These folks were in extreme poverty, and still gave liberally. Why were they able to do that? Why were they able to beg Paul to participate? The answer is in v.5—they gave themselves first to the Lord—the owner, the ruler, the Master! They offered themselves to the Lord, they entrusted themselves to him, they yielded themselves to him. They recognized, again, the fact that the Lord owned it all! These folks wanted to serve Jesus. These folks wanted to demonstrate their love—for Jesus and for his church. That is our motivation for giving to the Lord’s work! LOVE! In fact, they were so committed to serving the Lord that they refused to allow their economics to keep them from participating in the Lord’s work. Involvement in this way in the Lord’s work was a service, just as giving is a service today.
Understand this—their view was not that this was a financial obligation. NO! They saw it as a ministry opportunity! People today talk about “paying their tithe” as if it was just another bill to pay. I would challenge those who think that way to consider seeing the act of giving as an act of worship and not as just another obligation—I mean, we give to the Lord’s work during our corporate worship together. Just as singing, prayer, the Lord’s table and the exposition of the Word are all part of worship, so too, is our giving.
Not a Command
In v. 7, Paul encourages the Corinthians to excel in this act of grace, but at the same time, in v. 8, he makes it clear that what he is encouraging the Corinthians to do is not a command, but a demonstration of love. What he does is in v. 9, he points to Jesus, who is the ultimate example of generosity. How so? “[T]hough he was rich, yet for your sake he became poor, so that you by his poverty might become rich”. Think Philippians 2…
6who, though he was in the form of God, did not count equality with God a thing to be grasped, 7but emptied himself, by taking the form of a servant, being born in the likeness of men. 8And being found in human form, he humbled himself by becoming obedient to the point of death, even death on a cross. (Philippians 2:6-8 ESV)
Why? What was his motivation? Love.
His existence in heaven v. his existence on earth—by comparison, he emptied (ekenōsen) himself, he made himself nothing…” Why? “…so that you by his poverty might become rich.” (2 Corinthians 8:9 ESV) The riches Paul refers to has to be the salvation that God offers. That is Paul’s hope for the Corinthians and for us—that we too, might empty ourselves for others—again, demonstrating our love for one another.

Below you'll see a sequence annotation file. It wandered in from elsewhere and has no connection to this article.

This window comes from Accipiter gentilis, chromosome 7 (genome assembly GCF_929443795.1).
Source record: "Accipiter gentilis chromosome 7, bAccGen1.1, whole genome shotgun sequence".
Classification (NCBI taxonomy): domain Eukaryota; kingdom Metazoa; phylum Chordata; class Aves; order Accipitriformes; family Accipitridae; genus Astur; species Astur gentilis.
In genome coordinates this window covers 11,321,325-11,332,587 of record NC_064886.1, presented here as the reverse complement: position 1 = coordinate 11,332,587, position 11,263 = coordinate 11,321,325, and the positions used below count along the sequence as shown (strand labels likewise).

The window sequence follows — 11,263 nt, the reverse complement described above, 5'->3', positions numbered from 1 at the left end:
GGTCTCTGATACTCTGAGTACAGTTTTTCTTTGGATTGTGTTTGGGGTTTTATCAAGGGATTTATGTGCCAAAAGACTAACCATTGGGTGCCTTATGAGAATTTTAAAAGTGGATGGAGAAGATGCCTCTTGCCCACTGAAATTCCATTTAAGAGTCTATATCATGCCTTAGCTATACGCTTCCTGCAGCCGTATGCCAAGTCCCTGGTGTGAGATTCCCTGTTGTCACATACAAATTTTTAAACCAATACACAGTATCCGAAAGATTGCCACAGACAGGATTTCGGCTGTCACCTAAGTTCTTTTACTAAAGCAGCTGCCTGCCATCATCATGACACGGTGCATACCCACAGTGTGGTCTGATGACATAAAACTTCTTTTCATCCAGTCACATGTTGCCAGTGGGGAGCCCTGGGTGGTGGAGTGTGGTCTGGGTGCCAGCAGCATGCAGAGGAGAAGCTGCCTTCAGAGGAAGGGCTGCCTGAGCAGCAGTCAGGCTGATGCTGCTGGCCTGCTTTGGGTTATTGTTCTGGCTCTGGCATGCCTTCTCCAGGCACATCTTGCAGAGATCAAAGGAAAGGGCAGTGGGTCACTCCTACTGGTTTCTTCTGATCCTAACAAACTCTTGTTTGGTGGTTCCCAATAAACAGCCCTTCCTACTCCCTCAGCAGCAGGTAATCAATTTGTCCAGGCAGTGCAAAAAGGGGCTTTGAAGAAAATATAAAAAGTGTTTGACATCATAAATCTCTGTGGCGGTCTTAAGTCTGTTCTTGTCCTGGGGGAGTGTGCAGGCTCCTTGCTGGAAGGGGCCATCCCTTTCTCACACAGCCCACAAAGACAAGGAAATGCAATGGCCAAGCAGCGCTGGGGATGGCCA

The aim of these giving guidelines in this particular case is not an exchange of financial burdens. For I do not mean that others should be eased and you burdened, Paul says (8:13). Thlipsis ("hard pressed", “burdened”) is used of pressure of one kind or another, while anesis ("relieved", “eased”) denotes a relief or relaxation of such pressure. Paul does seek the Judeans' relief from the pressure of being in dire economic straits, but not to the extent that someone else is financially strapped in the process. God does not want our giving to cause us to be financially strapped, without enough to care for our family!
The objective is, rather, that there may be fairness (v. 13). But what does he mean by fairness? Is Paul putting forward a kind of biblical socialism, a “redistribution of the wealth”, a leveling of rich and poor? Some have erroneously understood him to be advocating just that. Yet what Paul suggests as appropriate is equity of basic needs being met, not equality of supply. Isotes ("fairness"), found only here and in Colossians 4:1 in the New Testament, denotes what is "equitable" and "fair." So it is equity and not equality that is at issue here. It is important to recognize and consider that ten percent of an annual income of $35,000 can have a different impact on the giver than 10% of an annual income of $150,000.